What we get wrong about taxes and the American Revolution
Each month, the NBER Digest summarizes several recent NBER working papers. These papers have not been peer-reviewed, but are circulated by their authors for comment and discussion. With the NBER’s blessing, Making Sen$e is pleased to feature these summaries regularly on our page.
The following summary was written by the NBER and doesn’t necessarily reflect the views of Making Sen$e.
“No taxation without representation” — the rallying cry of the American Revolution — gives the impression that taxation was the principal irritant between Britain and its American colonies. But, in fact, taxes in the colonies were much lower than taxes in Britain. The central grievance of the colonists was their lack of a voice in the government that ruled them.
The political underpinnings of the American Revolution have been discussed and debated for more than 200 years, and there are multiple explanations of the causes and multiple analyses of the revolutionary dynamic. One question about the revolution that has remained difficult to answer is if a little representation in Parliament could have prevented a war for independence, why did King George III not grant it?
This question is the motivation for Sebastian Galiani and Gustavo Torrens‘s study “Why Not Taxation and Representation? A Note on the American Revolution.” In drawing attention to the role of representation as a spark for revolution, they note that the average British citizen who resided in Britain paid 26 shillings per year in taxes compared to only 1 shilling per year in New England, even though the living standard of the colonists was arguably higher than that of the British.
Most accounts of the events that led to the American Revolution depict a conflict between the colonies and a unified British government. In fact, the researchers argue, the reality was subtler. They draw on a variety of historical accounts to describe the tension between two rival British interest groups, the landed gentry and the democratically inclined opposition, and explain the failure to reach a compromise that would have granted representation to the colonies. In particular, they focus on how extending representation would have affected the relative influence of these two groups.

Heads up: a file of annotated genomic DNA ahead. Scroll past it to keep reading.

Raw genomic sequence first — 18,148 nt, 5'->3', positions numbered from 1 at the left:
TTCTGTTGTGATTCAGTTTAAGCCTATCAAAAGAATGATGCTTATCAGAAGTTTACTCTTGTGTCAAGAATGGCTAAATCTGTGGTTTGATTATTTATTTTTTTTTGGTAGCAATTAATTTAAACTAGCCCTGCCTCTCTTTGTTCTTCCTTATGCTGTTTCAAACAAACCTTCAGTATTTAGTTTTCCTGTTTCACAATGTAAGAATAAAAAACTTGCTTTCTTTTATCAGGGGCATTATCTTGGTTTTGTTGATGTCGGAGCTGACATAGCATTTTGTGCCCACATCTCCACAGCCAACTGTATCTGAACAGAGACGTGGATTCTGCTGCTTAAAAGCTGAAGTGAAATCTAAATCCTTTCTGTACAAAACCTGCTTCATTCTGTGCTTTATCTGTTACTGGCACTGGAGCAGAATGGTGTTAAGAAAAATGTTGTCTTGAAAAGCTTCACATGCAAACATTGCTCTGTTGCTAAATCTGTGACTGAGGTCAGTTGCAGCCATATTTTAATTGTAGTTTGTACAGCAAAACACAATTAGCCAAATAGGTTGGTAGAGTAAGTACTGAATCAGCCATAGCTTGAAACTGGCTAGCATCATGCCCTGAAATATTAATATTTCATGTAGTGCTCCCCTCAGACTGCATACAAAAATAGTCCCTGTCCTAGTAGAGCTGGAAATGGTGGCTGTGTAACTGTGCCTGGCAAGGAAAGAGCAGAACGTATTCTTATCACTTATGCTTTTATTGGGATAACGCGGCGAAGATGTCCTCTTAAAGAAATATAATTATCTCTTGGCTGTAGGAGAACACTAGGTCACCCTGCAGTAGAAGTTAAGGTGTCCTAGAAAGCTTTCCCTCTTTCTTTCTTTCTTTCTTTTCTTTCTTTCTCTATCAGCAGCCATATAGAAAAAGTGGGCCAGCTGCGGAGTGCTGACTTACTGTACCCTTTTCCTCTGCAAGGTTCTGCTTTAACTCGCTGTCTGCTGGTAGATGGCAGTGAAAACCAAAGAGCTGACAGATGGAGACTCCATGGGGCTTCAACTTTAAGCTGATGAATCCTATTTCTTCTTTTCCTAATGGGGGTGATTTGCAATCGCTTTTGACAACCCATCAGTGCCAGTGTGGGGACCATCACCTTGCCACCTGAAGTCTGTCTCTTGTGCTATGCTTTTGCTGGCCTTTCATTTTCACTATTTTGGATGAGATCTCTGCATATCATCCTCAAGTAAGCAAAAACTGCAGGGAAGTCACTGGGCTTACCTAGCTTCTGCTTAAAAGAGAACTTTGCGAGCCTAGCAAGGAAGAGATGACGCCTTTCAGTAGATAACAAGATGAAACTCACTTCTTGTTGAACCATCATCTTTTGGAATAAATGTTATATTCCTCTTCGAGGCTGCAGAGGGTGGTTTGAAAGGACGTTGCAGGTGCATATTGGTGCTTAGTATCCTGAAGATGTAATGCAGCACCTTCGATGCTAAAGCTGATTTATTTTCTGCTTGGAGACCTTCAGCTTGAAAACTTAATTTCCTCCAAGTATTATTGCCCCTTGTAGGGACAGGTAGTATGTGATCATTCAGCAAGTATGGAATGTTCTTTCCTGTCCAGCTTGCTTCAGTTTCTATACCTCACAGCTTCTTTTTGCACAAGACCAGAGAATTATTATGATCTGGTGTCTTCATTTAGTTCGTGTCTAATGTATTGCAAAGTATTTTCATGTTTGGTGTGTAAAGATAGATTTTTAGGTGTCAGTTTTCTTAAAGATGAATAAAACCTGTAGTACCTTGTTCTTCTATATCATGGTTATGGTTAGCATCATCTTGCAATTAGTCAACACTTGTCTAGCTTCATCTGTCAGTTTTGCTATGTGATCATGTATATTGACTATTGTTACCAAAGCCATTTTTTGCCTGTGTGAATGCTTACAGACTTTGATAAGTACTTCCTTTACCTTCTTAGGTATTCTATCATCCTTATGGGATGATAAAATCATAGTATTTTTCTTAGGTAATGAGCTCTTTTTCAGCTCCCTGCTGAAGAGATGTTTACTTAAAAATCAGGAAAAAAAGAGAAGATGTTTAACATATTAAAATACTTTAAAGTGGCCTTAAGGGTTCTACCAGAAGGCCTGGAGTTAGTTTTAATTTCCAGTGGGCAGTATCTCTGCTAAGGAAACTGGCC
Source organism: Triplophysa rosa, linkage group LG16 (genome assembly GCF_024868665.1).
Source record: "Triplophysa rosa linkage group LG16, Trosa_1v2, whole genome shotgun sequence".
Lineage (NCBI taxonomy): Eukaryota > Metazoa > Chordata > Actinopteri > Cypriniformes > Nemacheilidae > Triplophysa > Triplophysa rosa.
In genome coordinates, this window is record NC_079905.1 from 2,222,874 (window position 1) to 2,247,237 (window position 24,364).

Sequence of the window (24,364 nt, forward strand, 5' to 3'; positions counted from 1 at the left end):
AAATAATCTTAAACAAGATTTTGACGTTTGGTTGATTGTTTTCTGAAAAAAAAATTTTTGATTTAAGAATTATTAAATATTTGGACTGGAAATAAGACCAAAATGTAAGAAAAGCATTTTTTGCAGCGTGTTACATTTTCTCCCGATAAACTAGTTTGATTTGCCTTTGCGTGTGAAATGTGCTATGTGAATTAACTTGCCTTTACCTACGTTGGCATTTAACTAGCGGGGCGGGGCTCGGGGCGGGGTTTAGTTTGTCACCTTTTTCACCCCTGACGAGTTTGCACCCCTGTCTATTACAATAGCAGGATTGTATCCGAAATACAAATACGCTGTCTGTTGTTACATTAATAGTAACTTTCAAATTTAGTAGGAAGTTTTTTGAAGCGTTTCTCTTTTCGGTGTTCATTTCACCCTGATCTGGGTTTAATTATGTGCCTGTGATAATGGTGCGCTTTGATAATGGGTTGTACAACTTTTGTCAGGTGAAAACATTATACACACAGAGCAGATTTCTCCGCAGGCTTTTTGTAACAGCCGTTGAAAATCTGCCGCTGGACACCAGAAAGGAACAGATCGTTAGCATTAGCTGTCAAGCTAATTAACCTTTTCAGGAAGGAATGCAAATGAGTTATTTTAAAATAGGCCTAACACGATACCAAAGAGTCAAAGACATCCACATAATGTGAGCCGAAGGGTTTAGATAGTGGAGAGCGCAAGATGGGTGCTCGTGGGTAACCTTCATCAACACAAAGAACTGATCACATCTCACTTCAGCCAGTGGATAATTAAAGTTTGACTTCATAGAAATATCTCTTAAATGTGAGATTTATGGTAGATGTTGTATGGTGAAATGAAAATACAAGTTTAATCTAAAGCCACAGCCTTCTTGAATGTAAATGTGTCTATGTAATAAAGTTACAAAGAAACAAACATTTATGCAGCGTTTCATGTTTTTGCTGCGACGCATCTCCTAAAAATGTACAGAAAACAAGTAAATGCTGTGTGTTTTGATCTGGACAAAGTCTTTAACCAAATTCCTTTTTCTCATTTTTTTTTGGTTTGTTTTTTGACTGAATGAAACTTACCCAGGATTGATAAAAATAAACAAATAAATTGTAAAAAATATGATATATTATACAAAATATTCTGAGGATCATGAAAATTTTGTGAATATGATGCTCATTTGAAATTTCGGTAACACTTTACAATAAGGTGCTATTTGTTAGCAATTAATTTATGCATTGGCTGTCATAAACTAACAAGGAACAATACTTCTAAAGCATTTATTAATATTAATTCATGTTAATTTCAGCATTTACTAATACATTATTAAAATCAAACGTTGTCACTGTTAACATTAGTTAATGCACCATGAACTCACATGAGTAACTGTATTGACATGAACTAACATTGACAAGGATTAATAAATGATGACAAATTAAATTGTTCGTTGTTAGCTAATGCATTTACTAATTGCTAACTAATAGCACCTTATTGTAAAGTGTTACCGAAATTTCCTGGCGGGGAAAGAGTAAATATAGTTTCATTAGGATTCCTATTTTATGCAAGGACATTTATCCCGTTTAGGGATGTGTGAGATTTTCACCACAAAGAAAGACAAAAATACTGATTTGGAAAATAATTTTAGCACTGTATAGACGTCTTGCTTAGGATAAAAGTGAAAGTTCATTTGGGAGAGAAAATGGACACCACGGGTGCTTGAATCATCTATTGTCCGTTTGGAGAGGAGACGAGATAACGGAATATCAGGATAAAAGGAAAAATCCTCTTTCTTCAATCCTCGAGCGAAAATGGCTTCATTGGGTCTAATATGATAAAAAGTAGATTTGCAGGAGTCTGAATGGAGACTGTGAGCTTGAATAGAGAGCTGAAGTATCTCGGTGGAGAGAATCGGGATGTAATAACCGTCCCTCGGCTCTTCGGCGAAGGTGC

The researchers consider events a century before the American Revolution to have set the stage for the domestic tensions in Britain at the time of the colonial protests. In 1649, during the English Civil War, a rebellion of Parliamentarians overthrew — and beheaded — King Charles I. Oliver Cromwell, who ruled for most of the subsequent decade, supported expanding representation in government beyond landowners, and his government was sympathetic to grievances like those raised by the American colonies many decades later. However, following Cromwell’s death in 1658, Royalists returned to power and sought to restore the historical ruling class.
When the colonies asked for representation in the middle of the 18th century, the monarchy was still recovering from its dethroning, and the landed gentry, now returned to primary power, still felt vulnerable. The researchers point out that the Royalists were contending with factions that sought to bring democracy to Britain. While these opposition groups did not hold significant power, if representatives from the American colonies were invited to join Parliament, they likely would have sympathized with the opposition and expanded their influence. The researchers see this tension as critical to understanding why Britain was so reluctant to enfranchise the colonists.
There were proposals to settle the colonial crisis peacefully, most notably by Thomas Pownall and Adam Smith. Smith, for example, proposed “a system in which the political representation of Great Britain and America would be proportional to the contribution that each polity was making to the public treasury of the empire.” Such proposals were rejected by the ruling coalition in Britain. “The landed gentry, who controlled the incumbent government, feared that making concessions to the American colonies would intensify the pressure for democratic reforms, thus jeopardizing their economic and political position,” the researchers find.
Ultimately, the opposition of the landed gentry to the demands for representation by the American colonies pushed the colonies to rebellion and independence, but helped to delay the development of the incipient democratic movement in Britain.
— Jen Deaderick, National Bureau of Economic Research